There was prayer, candlelight, solidarity and hope at the Brantford Sikh Temple on Sunday night as more than 250 people stood to remember the victims of a shooting in Oak Creek, Wisconsin.
Beginning with traditional sikh prayers and moving through an hour of remembrance on the front lawn of the Park Road North gurdwara, the candlelight vigil was the local sikhs way of reacting to the tragedy.
“Some of the things from that incident cannot be answered, but the response has been so overwhelming worldwide,” Onkar Singh said. “The gurdwaras are being opened, it’s not been about closing the doors or about feelings of revenge or hatred.
“This vigil is a very small attempt to be part of that movement of solidarity.”
Six people were killed and four others wounded when a gunman opened fire in a suburban Milwaukee gurdwara on Aug. 5.
At the Brantford vigil, people were asked to make donations that would go to the Oak Creek victims as well as a responding police officer who was shot in the attack.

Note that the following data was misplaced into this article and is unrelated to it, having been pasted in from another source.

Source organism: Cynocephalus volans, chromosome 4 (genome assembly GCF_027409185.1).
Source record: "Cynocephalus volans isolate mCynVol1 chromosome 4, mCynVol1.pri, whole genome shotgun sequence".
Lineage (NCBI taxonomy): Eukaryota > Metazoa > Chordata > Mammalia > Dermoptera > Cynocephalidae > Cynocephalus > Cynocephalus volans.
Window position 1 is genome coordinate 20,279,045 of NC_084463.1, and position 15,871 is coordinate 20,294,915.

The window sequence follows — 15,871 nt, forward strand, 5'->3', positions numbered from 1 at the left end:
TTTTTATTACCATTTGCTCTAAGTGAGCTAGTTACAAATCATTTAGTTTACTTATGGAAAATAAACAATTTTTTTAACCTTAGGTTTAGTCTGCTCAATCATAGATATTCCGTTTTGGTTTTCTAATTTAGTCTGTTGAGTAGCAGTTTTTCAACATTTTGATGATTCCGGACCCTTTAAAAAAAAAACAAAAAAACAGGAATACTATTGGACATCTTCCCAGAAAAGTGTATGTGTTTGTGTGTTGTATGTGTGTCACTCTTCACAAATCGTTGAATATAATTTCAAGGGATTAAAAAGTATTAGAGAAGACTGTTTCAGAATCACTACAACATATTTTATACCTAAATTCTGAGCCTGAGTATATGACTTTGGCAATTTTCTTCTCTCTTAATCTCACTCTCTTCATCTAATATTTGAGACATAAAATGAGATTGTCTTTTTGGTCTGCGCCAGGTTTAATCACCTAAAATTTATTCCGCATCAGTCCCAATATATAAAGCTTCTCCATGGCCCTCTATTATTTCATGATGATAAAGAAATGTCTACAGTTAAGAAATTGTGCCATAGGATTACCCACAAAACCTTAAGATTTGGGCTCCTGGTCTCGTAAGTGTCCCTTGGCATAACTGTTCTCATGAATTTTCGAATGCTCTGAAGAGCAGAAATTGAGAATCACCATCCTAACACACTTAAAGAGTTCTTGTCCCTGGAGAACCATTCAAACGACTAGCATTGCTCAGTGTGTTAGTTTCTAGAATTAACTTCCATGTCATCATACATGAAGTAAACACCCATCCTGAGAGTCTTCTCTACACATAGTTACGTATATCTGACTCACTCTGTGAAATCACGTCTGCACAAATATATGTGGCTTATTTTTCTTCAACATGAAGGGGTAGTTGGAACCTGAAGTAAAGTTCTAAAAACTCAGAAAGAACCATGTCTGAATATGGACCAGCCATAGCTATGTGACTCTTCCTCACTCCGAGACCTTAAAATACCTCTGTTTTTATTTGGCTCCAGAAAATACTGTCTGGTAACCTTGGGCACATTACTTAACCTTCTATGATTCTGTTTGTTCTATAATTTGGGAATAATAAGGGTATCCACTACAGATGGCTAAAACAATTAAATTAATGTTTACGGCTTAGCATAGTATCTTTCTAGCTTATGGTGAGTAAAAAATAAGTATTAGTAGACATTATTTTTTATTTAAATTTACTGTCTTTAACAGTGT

The event was not just for sikhs to stand up for peace, but for the whole community to make a statement.
Brantford Mayor Chris Friel, Rev. Barry Pridham from Sydenham Street United Church, Imam Mohammed El-Farram of the Brantford Mosque and a representative of Six Nations led parts of the prayers.
The sikh youth prepared a display and a slideshow commemorating the victims of the Oak Creek shooting and held up signs of peace and solidarity.
“This was a great chance for the City of Brantford to come together,” Singh said. “We are all on unique paths to the same goal and if we start to understand that, the world will be a better place.”